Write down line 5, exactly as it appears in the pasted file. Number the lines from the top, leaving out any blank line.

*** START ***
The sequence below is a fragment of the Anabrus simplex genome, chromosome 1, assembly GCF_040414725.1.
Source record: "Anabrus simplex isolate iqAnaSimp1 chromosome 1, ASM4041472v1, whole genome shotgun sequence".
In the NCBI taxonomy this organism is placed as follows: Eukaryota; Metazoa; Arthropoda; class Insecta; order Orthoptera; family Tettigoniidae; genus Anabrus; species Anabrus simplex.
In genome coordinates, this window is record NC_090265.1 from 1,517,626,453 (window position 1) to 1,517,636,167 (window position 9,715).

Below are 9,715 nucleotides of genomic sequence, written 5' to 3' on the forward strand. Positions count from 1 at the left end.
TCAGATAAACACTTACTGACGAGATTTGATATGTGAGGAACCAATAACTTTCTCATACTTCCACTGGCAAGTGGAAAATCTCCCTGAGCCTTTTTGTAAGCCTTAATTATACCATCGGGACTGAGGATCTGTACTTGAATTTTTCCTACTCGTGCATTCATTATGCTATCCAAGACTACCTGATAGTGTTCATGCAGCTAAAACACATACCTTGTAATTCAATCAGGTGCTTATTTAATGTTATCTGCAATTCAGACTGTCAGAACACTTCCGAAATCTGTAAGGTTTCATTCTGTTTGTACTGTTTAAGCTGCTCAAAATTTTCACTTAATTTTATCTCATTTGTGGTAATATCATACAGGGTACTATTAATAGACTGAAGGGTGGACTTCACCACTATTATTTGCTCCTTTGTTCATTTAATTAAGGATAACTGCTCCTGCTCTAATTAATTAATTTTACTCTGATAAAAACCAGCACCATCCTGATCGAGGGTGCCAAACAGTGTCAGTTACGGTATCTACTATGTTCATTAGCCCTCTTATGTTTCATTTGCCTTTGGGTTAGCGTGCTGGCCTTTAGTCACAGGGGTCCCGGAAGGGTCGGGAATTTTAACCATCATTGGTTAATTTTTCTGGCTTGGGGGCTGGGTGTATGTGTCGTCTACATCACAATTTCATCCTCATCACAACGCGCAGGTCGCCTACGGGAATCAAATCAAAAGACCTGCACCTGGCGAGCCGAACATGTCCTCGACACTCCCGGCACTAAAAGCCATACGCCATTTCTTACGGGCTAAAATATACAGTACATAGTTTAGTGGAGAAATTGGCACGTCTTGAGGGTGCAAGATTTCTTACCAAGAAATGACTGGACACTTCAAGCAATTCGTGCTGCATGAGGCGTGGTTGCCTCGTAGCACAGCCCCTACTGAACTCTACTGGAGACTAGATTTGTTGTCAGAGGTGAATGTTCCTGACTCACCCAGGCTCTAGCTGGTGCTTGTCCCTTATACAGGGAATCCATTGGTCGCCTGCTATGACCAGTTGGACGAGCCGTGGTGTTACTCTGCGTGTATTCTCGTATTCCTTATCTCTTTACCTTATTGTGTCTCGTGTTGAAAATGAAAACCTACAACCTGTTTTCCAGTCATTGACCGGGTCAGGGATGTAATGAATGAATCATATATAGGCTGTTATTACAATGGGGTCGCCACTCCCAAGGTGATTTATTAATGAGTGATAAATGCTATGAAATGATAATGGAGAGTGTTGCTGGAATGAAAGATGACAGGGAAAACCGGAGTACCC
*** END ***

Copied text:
Below are 9,715 nucleotides of genomic sequence, written 5' to 3' on the forward strand. Positions count from 1 at the left end.